On the other, an army of developers whose interests, responsibilities, and skill sets are focused on other areas of the front end, like HTML, CSS, design, interaction, patterns, accessibility, etc.

It’s that other side that seems to really be feeling this divide. A quote from Mandy Michael:

What I don’t understand is why it’s okay if you can “just write JS”, but somehow you’re not good enough if you “just write HTML and CSS”.

When every new website on the internet has perfect, semantic, accessible HTML and exceptionally executed, accessible CSS that works on every device and browser, then you can tell me that these languages are not valuable on their own. Until then we need to stop devaluing CSS and HTML.

A lot of these excerpts really hit home. I’m looking forward to the conversation this might spark.

Read the full piece on css-tricks.com.


An introduction to Phoenix LiveView

The last year or two, I’ve been playing around with Elixir. Chris McCord, author of the Phoenix web framework, is working on a new feature for Phoenix: LiveView.

Phoenix LiveView is an exciting new library which enables rich, real-time user experiences with server-rendered HTML. LiveView powered applications are stateful on the server with bidrectional communication via WebSockets, offering a vastly simplified programming model compared to JavaScript alternatives.

In short, LiveView enables you to enable interactive, real-time app, without touching any JavaScript, as the application logic lives on the server.

LiveView looks like an interesting alternative to the current SPA trend. You can read Chris’ entire walkthrough on dockyard.com. Even if you’re not familiar with Elixir yet, LiveView’s proposed programming model is an interesting topic on it’s own.


Everyone has JavaScript, right?

I used to think disabled JavaScript went hand in hand with visitors explicitly blocking it. I came to the conclusion that I don’t necessarily need to cater to that crowd, because the degraded user experience was by choice. After reading through this chart, I realized how wrong I was.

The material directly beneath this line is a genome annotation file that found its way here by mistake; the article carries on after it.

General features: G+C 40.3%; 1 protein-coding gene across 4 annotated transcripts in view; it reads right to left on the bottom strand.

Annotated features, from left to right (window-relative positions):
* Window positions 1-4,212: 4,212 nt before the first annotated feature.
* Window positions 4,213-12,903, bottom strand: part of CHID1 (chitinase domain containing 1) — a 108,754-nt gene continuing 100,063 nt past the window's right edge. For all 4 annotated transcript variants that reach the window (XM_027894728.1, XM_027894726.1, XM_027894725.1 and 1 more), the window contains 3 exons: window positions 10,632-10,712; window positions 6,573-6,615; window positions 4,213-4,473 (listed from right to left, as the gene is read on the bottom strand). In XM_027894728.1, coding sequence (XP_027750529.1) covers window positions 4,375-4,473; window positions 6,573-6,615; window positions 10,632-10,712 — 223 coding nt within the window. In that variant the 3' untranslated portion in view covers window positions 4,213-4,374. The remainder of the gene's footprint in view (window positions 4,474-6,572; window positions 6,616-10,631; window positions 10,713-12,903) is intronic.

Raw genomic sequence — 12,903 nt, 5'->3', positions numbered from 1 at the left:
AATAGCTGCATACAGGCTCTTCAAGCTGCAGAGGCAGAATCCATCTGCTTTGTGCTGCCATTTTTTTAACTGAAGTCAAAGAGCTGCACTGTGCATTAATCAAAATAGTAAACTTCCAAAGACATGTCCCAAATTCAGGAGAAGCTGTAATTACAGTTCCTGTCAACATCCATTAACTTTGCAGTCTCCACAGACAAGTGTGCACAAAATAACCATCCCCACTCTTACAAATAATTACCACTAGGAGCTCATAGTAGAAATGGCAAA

Sometimes your JavaScript just won’t work. Be prepared.

Read the flowchart on kryogenix.org.


Hindsight 2018 edition

| 1 min read

Well since you asked, Mohamed 🙃, a little retrospective on this past year…

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Not all code is the same

As a short follow-up to Everyone has JavaScript, right?, there’s more to JavaScript than availability, there are also the performance implications.

I don’t think most people are saying, “don’t use JavaScript.” That would be absurd.

But use less, use it wisely, and don’t depend on a giant framework for simple stuff. Use as little JS as possible to get the experience you want. You can do that and still have a great, immersive app.

I believe we’re reaching for JavaScript more often because of its ecosystem, not because it’s the better solution. The JavaScript ecosystem simply has incredible tools to build interfaces, and I hope server side solutions will still be able to compete.

I don’t have a conclusion ready, I’m just interested in the topic. To be explored in 2019. Meanwhile, read Chris Ferdinandi’s thoughts on the matter.